where a is the fractionation caused by the diffusion of CO2 from the atmosphere to the intercellular spaces of the leaf (4.4‰), b is the fractionation caused by the isotope discrimination of 13CO2 of RuBP carboxylase (27‰), and Ca (μmol mol−1) is the atmospheric carbon dioxide concentration which was obtained from NOAA ESRL (https://www.esrl.noaa.gov), being 402.52 and 402.25 μmol mol−1 in January and August 2016, respectively.

Tree Biometric Variables

The green canopy cover fraction (fGCC) of trees at the GWDrs <1 and 6–9 m was estimated using digital image analysis based on objects using eCognition® Developer. The variable was defined as the green surface of a side of a P. tamarugo tree in the total area of the same side and was determined according to the methodology described by Chávez et al. (2013) and Garrido et al. (2016). The relationship between fGCC and the total cross-sectional trunk area of each tree (ΣCSA) was calculated as an approximation to the leaf area: sapwood area (Al: As).

In order to assess the magnitude of fGCC change within the year, a relative difference of green coverage from January to August (RfGCC) was calculated as follows.

RfGCC=fGCCjan-fGCCaugfGCCjan    (4)

where fGCCjan and fGCCaug are the highest and lowest fGCC respectively.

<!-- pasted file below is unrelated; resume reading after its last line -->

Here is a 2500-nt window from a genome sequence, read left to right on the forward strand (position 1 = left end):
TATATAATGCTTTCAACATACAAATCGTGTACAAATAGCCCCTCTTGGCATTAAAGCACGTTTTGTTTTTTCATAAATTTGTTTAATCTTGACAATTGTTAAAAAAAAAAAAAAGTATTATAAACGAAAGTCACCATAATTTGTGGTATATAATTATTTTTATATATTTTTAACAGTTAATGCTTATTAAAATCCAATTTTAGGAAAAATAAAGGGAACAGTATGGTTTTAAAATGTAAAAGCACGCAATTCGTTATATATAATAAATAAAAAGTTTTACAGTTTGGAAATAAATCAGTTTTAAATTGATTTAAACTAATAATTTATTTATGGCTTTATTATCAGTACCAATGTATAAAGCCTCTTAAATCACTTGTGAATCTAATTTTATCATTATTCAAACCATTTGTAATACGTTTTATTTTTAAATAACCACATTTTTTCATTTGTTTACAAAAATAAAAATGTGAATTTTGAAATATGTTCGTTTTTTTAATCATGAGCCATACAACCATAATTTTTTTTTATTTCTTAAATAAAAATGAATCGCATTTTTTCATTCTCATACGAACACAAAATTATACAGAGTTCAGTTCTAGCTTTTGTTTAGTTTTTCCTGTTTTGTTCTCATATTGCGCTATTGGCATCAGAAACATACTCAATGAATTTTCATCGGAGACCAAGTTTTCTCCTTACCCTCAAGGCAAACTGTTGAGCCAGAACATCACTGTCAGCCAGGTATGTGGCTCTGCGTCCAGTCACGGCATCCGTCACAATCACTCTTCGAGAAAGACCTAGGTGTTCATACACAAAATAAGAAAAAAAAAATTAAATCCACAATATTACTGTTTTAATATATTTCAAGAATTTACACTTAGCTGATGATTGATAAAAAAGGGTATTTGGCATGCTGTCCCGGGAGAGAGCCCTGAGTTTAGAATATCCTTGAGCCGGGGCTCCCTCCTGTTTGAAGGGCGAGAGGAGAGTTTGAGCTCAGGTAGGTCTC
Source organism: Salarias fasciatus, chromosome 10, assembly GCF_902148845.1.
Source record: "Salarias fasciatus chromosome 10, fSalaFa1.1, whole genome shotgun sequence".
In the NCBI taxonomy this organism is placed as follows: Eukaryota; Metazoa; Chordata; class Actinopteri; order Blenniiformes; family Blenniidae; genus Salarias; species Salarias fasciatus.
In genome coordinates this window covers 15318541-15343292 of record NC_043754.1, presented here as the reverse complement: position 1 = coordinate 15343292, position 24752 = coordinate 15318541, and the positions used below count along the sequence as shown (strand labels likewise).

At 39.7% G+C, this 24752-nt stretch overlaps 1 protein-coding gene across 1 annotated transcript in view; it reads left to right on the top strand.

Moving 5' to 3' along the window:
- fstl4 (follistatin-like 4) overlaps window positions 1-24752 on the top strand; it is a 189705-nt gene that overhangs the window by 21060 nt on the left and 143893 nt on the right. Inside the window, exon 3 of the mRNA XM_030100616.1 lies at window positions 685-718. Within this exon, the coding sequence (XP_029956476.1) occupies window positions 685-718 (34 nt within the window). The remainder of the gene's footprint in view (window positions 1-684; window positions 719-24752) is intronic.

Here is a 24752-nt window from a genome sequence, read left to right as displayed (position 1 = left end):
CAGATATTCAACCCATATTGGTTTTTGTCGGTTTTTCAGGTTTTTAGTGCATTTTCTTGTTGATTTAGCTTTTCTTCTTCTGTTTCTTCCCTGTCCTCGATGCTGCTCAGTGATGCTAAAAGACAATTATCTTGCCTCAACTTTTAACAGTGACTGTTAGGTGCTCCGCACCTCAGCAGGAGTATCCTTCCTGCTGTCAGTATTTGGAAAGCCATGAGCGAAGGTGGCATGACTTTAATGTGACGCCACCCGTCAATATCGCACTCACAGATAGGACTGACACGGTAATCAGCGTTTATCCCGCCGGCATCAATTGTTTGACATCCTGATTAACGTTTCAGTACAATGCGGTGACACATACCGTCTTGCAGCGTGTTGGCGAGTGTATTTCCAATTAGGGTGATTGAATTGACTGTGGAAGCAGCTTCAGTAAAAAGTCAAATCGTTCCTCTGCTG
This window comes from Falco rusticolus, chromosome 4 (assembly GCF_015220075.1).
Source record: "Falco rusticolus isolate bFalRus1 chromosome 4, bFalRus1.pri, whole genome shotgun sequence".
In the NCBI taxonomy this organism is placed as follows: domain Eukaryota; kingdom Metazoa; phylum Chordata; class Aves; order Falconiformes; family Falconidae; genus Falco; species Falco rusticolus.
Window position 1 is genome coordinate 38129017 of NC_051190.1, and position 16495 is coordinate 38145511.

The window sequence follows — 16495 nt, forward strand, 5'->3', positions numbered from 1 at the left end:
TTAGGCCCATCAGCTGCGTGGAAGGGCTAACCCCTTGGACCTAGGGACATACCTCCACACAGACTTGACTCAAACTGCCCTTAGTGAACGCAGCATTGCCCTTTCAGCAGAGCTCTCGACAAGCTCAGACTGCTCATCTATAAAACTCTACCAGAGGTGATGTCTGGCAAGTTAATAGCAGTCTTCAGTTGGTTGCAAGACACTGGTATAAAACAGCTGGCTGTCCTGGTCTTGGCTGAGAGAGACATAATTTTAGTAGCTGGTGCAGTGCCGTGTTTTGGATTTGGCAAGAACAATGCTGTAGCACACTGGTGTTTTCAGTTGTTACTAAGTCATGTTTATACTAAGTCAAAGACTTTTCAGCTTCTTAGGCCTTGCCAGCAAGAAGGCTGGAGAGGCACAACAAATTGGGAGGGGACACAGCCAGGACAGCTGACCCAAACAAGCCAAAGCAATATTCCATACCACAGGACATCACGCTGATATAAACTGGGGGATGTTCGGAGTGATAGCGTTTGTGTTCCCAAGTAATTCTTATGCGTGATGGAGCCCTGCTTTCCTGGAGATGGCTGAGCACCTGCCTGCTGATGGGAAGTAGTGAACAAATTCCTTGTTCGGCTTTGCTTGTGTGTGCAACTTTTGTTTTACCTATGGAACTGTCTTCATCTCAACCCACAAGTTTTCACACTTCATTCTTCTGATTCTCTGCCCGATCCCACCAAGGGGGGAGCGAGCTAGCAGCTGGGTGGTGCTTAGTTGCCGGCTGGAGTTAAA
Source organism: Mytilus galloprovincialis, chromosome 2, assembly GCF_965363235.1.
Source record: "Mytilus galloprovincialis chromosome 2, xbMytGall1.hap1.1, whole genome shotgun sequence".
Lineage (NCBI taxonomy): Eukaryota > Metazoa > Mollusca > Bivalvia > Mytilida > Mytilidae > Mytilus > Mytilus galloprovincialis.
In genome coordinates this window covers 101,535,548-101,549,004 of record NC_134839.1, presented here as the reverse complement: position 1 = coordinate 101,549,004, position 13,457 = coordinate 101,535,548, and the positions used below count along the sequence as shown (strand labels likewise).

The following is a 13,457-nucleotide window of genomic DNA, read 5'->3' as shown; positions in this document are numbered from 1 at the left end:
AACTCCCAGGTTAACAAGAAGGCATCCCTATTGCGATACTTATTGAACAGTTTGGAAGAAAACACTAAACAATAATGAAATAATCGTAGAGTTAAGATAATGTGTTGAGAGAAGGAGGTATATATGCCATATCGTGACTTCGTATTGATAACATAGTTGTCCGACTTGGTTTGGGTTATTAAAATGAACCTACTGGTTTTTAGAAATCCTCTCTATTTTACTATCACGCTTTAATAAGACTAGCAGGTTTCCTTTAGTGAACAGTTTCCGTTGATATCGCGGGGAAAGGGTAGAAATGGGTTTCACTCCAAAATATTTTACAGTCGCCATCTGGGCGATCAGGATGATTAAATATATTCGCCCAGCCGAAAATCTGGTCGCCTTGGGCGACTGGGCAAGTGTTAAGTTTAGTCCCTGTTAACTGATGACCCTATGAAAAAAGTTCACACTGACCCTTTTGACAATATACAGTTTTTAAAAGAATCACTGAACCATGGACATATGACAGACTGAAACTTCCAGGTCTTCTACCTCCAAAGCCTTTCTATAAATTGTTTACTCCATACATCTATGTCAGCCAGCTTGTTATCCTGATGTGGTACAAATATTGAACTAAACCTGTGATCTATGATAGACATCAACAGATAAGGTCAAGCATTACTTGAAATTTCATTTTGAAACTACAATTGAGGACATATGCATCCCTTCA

The number of trunks per tree and their perimeters were measured at one-meter height with a tape to estimate the cross-sectional area of each trunk (CSA, m2). Strong allometric relationships between sapwood area and cross-sectional area have been reported under various conditions (Eamus et al., 2000; Kelley et al., 2007; Zolfaghar et al., 2017). Thus, CSA can be used as an approximation for the sectional area of water conduction tissue. The height of the tree (m) was measured with a Tandem-360R/PC altimeter (Suunto, Finland), and the crown size (m2) was estimated as the average circular area between the largest and smallest diameter of each tree. The average internode length (IntLength; cm) was measured in 20 terminal branches per tree at ~1.5 m height in the north-east face and calculated as the ratio between the length of the branch and the number of internodes.

Statistical Analysis

All statistical analyses were done using the InfoStat interface (Di Rienzo et al., 2011) with R version 3.2.1 (R Core Team, 2015). Mixed general linear models with a structure of repeated measurements over time were used, where GWDr, season (winter and summer), and the interaction between GWDr and season were fixed factors. The autocorrelation structure of the repeated measurements on the same individual in summer and winter was modeled using a compound symmetry function (Pinheiro and Bates, 2000). With variables measured only in winter, GWDr was defined as a fixed factor and the tree as a random factor, and a heteroscedastic model was used. Model selection was based on the fulfillment of the statistical analysis assumptions and by using AIC index values (Akaike information criterion; Bozdogan, 1987) as the selection criteria. Post-hoc Fischer's LSD analyses were used when appropriate.

Results

Environment of the Study Site and P. tamarugo Water Status